The banning of Sepp Blatter and Michel Platini has rocked the world of football.
They have been found guilty of breaching FIFA’s code of ethics over a 1.7 million euro payment made to Platini in 2011 and have been suspended for eight years.
Both have denied any wrongdoing. They say the money was for consultancy work by Platini.
Euronews reporter Nial O’Reilly discussed the bans with football economist Dr David Webber, from Warwick University in England.
euronews: “Is there anything about this outcome that surprises you?”
David Webber: “I don’t think anything at all surprises me either about the outcome itself, that Blatter and Platini have been found guilty.
“And I think an awful lot of credit should go to the FIFA ethics committee for actually showing a little bit of teeth this time and reaching this verdict.
“And it doesn’t surprise either that Blatter is still maintaining and protesting his innocence. He’s fighting right to the end, it’s obviously going to go to an appeal, an arbitration process and that is just going further drag this process out, still further.”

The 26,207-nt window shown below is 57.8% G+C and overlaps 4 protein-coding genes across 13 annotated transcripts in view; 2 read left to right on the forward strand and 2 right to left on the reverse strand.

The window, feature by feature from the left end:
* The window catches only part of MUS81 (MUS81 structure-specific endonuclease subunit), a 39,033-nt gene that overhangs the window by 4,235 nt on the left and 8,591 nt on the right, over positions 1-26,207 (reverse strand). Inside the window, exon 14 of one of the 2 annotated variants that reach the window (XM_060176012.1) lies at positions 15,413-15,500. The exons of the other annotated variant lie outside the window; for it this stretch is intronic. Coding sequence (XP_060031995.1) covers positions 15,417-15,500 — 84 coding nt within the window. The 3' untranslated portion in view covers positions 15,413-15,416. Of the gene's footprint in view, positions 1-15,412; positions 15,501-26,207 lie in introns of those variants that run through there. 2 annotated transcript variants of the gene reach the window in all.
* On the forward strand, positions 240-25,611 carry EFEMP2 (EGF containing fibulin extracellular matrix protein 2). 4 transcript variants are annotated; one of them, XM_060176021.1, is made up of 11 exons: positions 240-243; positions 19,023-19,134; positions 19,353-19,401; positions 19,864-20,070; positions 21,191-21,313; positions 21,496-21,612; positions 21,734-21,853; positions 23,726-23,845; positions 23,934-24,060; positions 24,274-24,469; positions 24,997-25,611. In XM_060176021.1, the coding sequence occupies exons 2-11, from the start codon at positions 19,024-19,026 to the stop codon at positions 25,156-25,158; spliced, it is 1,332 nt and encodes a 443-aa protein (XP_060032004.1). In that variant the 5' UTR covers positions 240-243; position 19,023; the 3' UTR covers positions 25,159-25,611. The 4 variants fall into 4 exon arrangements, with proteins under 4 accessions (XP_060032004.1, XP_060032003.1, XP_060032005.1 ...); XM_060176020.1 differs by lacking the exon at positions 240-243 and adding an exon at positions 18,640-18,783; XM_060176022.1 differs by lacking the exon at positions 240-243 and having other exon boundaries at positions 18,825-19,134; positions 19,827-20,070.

euronews: This will likely spell the end for Blatter in football, but will Michel Platini be able to survive in some way in the world game?
David Webber: “Yeah, I think in many respects, Platini here is the biggest loser. He has got the most to lose here, he was very much concerned about six months ago, expected to be the man to take over from Blatter in his mantel, as FIFA president, and I just think given now the, should the appeal fail, then Platini really stands to lose out. And I think his response is going to be really interesting.
“Now whether or not Platini decides to hold his hands up and say look, I have made a series of of really unfortunate mistakes, I’m sorry for those, and whether he tries to pitch his way back into the governing structures, whether that’s in Europe or indeed within FIFA, that remains to be seen. But I think you’re absolutely right, Platini really stands to lose the most from this decision.”
euronews: “Platini had been tipped at one point to take over from Blatter. Of all the remaining presidential candidates, who is best suited to taking the governing body forward do you think?”
David Webber: “I will be honest with you. I really don’t think that there is one stand out candidate. None of the candidates have really said, or spoken properly, about the language of not necessarily reform, but just pulling apart the structure and starting again.”